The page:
Pleasure and Pain in the Practice of Smoking

  • I have been a pack-a-day smoker for several years now. For nearly as long as I have been addicted to cigarettes, I have also had the kind of niggling fear that makes me anxious to quit. A few times I've tried; but after a few days without a smoke, those nebulous ideas like "long-term health" or "savings of future earnings" start to lose their power to persuade.

    Cigarettes–at least for this addict–will win that argument every time. What I needed was something real to lose; something coveted, and physical, and deeply inspiring. Something that belongs to the life of the man I want to be, instead of to the man I am. Were I stronger, the memory of Epicurus' school and its teachings would be enough.

    But I've tried, and I simply didn't have it in me to quit smoking.

    I've now done something supremely ridiculous; I spent the next three months of my cigarette money (~$650) on something I'd rather have instead–I ordered another copy of Lucretius.

    I won't receive the book until the end of this week, but, in eager anticipation, I present it now!

    I have bought a copy of the 1675 Latin Edition of De Rerum Natura, published—for the very first time in England—by John Hayes, printer to the University of Cambridge; itself a reprint of a French Edition (of the Latin Text), that published by Tanneguy Le Fèvre in 1662(?). Both versions based on Denis Lambin's influential 16th century scholarship and emmendations.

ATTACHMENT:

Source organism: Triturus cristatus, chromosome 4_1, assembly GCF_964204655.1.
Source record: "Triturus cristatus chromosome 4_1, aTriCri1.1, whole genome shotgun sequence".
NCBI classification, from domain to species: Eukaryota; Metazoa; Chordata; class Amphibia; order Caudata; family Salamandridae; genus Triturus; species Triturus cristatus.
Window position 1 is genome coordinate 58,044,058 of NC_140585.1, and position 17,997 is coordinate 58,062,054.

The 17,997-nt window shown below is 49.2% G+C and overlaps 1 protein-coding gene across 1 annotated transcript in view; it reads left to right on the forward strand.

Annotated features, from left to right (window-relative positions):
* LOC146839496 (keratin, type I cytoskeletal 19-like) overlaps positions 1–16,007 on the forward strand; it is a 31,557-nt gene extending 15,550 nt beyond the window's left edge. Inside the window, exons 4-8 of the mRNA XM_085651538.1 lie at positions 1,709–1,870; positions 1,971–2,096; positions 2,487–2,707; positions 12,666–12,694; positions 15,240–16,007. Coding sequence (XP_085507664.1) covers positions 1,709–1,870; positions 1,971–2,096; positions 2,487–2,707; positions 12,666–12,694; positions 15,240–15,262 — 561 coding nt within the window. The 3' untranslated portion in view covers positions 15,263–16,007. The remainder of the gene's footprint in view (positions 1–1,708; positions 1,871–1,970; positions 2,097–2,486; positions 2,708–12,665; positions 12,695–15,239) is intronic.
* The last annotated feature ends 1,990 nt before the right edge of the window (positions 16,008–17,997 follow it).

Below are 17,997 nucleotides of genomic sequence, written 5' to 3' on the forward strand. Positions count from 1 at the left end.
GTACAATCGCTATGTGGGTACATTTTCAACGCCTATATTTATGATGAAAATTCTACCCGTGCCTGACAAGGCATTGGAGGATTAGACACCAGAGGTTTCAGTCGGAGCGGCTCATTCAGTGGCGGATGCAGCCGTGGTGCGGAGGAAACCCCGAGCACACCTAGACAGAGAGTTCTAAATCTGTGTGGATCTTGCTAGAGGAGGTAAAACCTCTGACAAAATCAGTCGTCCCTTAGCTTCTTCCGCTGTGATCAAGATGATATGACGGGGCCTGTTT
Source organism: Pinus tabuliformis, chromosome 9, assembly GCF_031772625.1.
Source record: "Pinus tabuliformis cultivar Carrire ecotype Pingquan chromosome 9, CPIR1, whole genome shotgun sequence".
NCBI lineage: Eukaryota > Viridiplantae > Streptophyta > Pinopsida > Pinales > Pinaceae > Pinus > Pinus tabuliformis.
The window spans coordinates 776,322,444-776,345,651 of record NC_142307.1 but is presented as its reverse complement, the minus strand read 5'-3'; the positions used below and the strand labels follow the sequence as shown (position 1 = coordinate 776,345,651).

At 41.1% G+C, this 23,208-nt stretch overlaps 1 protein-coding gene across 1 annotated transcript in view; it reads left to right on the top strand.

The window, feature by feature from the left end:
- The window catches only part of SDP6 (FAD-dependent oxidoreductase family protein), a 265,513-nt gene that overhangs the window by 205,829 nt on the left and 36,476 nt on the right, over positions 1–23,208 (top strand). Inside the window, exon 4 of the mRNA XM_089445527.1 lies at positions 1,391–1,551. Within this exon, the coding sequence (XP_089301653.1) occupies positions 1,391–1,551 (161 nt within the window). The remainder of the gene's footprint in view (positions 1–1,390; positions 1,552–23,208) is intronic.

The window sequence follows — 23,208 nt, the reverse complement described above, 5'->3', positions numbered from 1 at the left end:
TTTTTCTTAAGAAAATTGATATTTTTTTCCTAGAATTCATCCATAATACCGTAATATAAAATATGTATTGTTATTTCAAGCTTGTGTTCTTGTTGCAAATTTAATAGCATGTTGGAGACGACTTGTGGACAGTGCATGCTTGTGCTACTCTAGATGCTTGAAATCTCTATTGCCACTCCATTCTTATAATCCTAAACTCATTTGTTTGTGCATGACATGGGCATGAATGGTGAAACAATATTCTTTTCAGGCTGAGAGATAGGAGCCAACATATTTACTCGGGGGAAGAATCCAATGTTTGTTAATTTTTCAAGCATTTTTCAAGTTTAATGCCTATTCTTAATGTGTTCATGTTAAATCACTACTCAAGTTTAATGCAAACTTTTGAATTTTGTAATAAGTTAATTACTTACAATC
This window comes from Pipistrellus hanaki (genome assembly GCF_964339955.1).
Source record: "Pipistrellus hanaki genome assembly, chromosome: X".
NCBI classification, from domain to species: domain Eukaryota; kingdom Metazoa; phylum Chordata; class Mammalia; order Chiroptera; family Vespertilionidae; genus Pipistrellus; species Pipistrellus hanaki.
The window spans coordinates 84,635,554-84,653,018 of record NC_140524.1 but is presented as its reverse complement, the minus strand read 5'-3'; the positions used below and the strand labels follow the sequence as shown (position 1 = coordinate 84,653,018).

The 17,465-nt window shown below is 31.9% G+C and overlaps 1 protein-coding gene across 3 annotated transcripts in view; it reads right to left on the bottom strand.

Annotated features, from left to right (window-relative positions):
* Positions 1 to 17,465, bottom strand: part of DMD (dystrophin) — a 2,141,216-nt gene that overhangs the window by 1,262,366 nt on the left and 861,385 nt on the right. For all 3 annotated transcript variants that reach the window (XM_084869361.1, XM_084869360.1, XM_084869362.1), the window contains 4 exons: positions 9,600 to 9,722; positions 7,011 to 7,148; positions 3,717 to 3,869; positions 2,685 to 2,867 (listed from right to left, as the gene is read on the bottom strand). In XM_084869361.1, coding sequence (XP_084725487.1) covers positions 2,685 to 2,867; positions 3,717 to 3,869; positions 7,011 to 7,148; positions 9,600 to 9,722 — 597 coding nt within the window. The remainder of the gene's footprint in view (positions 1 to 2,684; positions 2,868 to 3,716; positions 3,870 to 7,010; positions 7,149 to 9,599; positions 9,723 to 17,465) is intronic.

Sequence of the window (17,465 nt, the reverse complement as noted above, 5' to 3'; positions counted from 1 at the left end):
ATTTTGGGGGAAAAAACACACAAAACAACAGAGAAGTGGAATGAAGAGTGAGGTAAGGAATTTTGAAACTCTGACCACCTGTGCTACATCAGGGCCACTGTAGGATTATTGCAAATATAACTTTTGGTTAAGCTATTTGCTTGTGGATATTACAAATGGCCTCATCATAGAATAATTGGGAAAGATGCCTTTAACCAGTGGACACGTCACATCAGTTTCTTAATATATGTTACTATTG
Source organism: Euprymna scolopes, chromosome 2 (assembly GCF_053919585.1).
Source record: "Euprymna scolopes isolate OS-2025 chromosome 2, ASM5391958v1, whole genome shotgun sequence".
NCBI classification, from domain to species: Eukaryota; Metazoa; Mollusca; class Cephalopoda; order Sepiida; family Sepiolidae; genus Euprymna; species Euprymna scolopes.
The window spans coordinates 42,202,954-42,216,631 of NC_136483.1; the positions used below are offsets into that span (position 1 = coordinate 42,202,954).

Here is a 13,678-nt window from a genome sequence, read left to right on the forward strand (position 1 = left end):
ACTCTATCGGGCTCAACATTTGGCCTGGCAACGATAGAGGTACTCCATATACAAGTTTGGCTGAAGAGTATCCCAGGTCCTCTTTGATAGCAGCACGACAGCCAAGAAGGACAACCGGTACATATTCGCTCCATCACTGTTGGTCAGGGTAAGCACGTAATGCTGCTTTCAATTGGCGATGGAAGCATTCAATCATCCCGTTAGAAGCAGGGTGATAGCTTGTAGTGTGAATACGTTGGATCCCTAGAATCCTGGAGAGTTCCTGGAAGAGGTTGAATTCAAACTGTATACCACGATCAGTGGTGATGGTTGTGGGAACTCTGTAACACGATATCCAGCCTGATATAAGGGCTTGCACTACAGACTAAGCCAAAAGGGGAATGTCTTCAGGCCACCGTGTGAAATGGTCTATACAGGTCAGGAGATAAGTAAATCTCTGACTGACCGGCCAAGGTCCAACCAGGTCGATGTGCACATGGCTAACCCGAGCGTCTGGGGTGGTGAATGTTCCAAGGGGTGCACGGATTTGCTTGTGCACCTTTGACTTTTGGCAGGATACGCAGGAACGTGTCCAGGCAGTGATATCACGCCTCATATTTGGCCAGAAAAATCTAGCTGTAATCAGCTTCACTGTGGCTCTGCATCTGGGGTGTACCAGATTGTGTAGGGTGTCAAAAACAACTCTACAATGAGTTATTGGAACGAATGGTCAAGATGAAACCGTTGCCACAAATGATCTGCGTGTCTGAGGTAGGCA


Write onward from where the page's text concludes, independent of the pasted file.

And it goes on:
Published in 1675, this book is ~112 years older than the United States Constitution. Its printing was closer in time to Poggio Bracciolini and his rediscovery of the manuscript in 1417, than it is to me. It was set to paper in the same century in which Giordano Bruno was burned at the stake in the Campo de Fiori in Rome. I'm so terribly excited I can hardly stand it!

    There's one rule and it's very simple. If I want to pick up smoking again, I have to sell this book first. I threw away the last two cigarettes I had yesterday.

    So there it is—my small, personal bribe; my little corruption, mingling the fates of a few leaves of tobacco and of antique paper, with a not-quite-insignificant sum of money.



    Condition of the book as described by the seller;



    Gordon 107. The Cambridge edition published by John Hayes. Contemporary Cambridge paneled calf. Title page in red and black, ruled in red ink; old owner's name to flyleaf. Inner hinges professionally repaired; endpapers stained. Mild even toning to text. A very sound and handsome copy.

  • Quote

    Wow that is beautiful! Now, even though, "death is nothing to us," you've got to be careful not only to take good care of it but to provide for its continued safety when, many years from now, you have to pass it down to new generations!

    I've been doing a bit of research on that point, Cassius! I hope that Florida's humidity isn't a problem indoors. I may need to meet some special storage requirements apart from just dark, temperate, and stable.